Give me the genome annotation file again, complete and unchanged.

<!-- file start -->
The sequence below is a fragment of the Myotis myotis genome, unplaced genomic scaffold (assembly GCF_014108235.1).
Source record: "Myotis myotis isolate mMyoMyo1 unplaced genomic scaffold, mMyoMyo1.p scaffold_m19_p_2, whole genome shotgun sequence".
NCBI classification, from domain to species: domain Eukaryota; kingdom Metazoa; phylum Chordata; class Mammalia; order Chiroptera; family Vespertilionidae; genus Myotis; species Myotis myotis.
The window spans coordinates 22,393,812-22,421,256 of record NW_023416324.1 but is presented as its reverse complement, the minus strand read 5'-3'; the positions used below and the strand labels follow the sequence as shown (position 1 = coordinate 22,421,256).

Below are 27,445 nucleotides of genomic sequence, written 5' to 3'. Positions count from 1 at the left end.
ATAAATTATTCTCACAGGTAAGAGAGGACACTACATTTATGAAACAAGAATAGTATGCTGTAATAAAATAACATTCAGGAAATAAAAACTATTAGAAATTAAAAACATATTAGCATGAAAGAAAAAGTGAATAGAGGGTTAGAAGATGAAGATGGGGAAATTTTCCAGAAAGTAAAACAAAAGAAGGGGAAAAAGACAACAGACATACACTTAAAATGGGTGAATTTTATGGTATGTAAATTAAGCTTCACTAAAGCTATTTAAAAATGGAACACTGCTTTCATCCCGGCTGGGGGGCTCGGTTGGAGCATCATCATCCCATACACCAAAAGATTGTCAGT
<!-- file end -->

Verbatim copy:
The sequence below is a fragment of the Myotis myotis genome, unplaced genomic scaffold (assembly GCF_014108235.1).
Source record: "Myotis myotis isolate mMyoMyo1 unplaced genomic scaffold, mMyoMyo1.p scaffold_m19_p_2, whole genome shotgun sequence".
NCBI classification, from domain to species: domain Eukaryota; kingdom Metazoa; phylum Chordata; class Mammalia; order Chiroptera; family Vespertilionidae; genus Myotis; species Myotis myotis.
The window spans coordinates 22,393,812-22,421,256 of record NW_023416324.1 but is presented as its reverse complement, the minus strand read 5'-3'; the positions used below and the strand labels follow the sequence as shown (position 1 = coordinate 22,421,256).

Below are 27,445 nucleotides of genomic sequence, written 5' to 3'. Positions count from 1 at the left end.
ATAAATTATTCTCACAGGTAAGAGAGGACACTACATTTATGAAACAAGAATAGTATGCTGTAATAAAATAACATTCAGGAAATAAAAACTATTAGAAATTAAAAACATATTAGCATGAAAGAAAAAGTGAATAGAGGGTTAGAAGATGAAGATGGGGAAATTTTCCAGAAAGTAAAACAAAAGAAGGGGAAAAAGACAACAGACATACACTTAAAATGGGTGAATTTTATGGTATGTAAATTAAGCTTCACTAAAGCTATTTAAAAATGGAACACTGCTTTCATCCCGGCTGGGGGGCTCGGTTGGAGCATCATCATCCCATACACCAAAAGATTGTCAGT